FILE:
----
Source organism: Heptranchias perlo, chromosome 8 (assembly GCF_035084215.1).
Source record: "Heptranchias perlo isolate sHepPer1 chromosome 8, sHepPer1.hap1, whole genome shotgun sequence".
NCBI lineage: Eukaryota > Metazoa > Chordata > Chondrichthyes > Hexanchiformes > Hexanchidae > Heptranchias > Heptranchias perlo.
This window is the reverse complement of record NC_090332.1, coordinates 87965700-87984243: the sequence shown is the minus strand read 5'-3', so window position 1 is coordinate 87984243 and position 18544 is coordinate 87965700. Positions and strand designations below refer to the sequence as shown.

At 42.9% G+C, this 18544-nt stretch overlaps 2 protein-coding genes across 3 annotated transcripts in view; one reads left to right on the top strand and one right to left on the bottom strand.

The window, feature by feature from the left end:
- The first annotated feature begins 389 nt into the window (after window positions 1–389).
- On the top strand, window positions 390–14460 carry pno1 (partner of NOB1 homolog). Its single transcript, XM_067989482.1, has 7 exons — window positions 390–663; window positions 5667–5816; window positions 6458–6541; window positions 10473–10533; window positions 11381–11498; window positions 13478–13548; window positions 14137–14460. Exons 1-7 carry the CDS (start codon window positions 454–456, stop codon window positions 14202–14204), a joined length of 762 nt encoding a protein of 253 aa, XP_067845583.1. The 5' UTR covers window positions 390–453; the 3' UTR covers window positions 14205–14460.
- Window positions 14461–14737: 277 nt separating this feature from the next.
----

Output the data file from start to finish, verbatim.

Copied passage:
Source organism: Heptranchias perlo, chromosome 8 (assembly GCF_035084215.1).
Source record: "Heptranchias perlo isolate sHepPer1 chromosome 8, sHepPer1.hap1, whole genome shotgun sequence".
NCBI lineage: Eukaryota > Metazoa > Chordata > Chondrichthyes > Hexanchiformes > Hexanchidae > Heptranchias > Heptranchias perlo.
This window is the reverse complement of record NC_090332.1, coordinates 87965700-87984243: the sequence shown is the minus strand read 5'-3', so window position 1 is coordinate 87984243 and position 18544 is coordinate 87965700. Positions and strand designations below refer to the sequence as shown.

At 42.9% G+C, this 18544-nt stretch overlaps 2 protein-coding genes across 3 annotated transcripts in view; one reads left to right on the top strand and one right to left on the bottom strand.

The window, feature by feature from the left end:
- The first annotated feature begins 389 nt into the window (after window positions 1–389).
- On the top strand, window positions 390–14460 carry pno1 (partner of NOB1 homolog). Its single transcript, XM_067989482.1, has 7 exons — window positions 390–663; window positions 5667–5816; window positions 6458–6541; window positions 10473–10533; window positions 11381–11498; window positions 13478–13548; window positions 14137–14460. Exons 1-7 carry the CDS (start codon window positions 454–456, stop codon window positions 14202–14204), a joined length of 762 nt encoding a protein of 253 aa, XP_067845583.1. The 5' UTR covers window positions 390–453; the 3' UTR covers window positions 14205–14460.
- Window positions 14461–14737: 277 nt separating this feature from the next.